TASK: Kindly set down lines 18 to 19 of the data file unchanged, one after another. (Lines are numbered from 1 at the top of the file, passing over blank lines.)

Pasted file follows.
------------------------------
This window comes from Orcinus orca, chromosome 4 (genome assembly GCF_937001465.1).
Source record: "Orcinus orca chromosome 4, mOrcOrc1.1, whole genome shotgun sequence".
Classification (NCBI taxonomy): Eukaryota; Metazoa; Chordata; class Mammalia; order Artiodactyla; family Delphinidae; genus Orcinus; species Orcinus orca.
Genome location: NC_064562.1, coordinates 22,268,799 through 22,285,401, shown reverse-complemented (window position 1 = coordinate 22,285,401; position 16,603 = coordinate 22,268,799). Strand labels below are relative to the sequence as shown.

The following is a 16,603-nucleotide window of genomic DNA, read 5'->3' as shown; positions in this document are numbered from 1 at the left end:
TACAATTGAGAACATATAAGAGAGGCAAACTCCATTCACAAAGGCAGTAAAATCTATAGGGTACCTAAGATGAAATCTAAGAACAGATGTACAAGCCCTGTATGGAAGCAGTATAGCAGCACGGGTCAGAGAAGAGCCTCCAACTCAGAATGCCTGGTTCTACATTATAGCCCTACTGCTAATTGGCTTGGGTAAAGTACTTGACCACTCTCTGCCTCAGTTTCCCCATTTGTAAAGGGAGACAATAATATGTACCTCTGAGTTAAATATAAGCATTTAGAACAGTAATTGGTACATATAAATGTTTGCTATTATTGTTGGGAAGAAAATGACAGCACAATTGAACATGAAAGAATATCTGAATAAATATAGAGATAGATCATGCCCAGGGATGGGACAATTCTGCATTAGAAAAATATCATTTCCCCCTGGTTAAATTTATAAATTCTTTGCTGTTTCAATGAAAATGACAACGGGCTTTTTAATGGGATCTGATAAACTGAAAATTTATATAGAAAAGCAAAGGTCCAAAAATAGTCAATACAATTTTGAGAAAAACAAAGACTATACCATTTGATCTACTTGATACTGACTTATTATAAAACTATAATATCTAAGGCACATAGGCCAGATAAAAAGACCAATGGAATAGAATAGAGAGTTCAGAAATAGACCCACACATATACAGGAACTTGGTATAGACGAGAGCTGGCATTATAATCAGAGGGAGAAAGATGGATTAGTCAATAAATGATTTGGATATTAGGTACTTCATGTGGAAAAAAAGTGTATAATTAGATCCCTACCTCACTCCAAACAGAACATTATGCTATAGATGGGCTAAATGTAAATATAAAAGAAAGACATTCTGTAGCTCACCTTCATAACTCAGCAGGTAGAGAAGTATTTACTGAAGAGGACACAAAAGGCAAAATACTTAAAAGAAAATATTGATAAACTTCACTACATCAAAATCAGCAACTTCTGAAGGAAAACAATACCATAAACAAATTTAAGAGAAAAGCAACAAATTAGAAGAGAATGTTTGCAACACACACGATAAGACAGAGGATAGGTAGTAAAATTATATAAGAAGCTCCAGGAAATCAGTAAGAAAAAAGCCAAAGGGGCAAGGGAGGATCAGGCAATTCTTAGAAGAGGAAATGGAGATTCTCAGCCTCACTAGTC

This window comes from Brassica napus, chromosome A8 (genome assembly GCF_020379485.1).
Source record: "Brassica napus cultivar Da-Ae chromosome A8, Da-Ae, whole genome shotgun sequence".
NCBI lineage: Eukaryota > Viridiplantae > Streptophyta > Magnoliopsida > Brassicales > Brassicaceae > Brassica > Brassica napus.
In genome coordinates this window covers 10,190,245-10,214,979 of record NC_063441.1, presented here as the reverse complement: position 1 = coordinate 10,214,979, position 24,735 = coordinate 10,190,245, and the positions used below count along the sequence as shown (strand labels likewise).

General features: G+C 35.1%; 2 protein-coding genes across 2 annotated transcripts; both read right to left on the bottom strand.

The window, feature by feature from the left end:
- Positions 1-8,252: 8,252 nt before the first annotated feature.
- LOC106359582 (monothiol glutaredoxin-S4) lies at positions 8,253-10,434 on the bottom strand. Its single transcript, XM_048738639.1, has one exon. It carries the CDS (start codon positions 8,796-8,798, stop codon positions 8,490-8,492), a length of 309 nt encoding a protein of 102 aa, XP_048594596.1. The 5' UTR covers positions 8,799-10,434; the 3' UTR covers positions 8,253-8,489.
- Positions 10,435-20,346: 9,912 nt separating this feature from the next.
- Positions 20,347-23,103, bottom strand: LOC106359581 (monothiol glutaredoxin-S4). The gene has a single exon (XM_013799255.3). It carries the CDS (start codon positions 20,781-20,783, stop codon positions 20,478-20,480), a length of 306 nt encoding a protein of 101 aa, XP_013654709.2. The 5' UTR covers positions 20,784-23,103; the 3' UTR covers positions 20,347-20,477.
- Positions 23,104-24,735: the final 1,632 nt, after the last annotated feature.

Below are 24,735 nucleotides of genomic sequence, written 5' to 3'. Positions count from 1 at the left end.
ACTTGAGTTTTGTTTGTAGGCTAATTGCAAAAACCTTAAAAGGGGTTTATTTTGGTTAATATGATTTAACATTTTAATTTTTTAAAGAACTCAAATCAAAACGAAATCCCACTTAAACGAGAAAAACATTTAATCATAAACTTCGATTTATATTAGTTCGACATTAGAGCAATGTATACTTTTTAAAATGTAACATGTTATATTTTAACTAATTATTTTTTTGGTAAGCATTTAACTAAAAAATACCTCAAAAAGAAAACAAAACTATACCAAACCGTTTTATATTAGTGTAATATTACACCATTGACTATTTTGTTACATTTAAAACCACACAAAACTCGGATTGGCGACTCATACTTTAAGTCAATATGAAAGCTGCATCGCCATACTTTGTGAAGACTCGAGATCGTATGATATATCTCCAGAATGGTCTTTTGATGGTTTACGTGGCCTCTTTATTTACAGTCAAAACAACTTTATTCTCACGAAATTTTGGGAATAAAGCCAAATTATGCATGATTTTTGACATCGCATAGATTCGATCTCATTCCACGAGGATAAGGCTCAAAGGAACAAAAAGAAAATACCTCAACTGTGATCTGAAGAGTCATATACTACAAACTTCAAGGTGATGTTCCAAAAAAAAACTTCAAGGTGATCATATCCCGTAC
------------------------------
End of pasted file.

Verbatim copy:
Below are 24,735 nucleotides of genomic sequence, written 5' to 3'. Positions count from 1 at the left end.
ACTTGAGTTTTGTTTGTAGGCTAATTGCAAAAACCTTAAAAGGGGTTTATTTTGGTTAATATGATTTAACATTTTAATTTTTTAAAGAACTCAAATCAAAACGAAATCCCACTTAAACGAGAAAAACATTTAATCATAAACTTCGATTTATATTAGTTCGACATTAGAGCAATGTATACTTTTTAAAATGTAACATGTTATATTTTAACTAATTATTTTTTTGGTAAGCATTTAACTAAAAAATACCTCAAAAAGAAAACAAAACTATACCAAACCGTTTTATATTAGTGTAATATTACACCATTGACTATTTTGTTACATTTAAAACCACACAAAACTCGGATTGGCGACTCATACTTTAAGTCAATATGAAAGCTGCATCGCCATACTTTGTGAAGACTCGAGATCGTATGATATATCTCCAGAATGGTCTTTTGATGGTTTACGTGGCCTCTTTATTTACAGTCAAAACAACTTTATTCTCACGAAATTTTGGGAATAAAGCCAAATTATGCATGATTTTTGACATCGCATAGATTCGATCTCATTCCACGAGGATAAGGCTCAAAGGAACAAAAAGAAAATACCTCAACTGTGATCTGAAGAGTCATATACTACAAACTTCAAGGTGATGTTCCAAAAAAAAACTTCAAGGTGATCATATCCCGTAC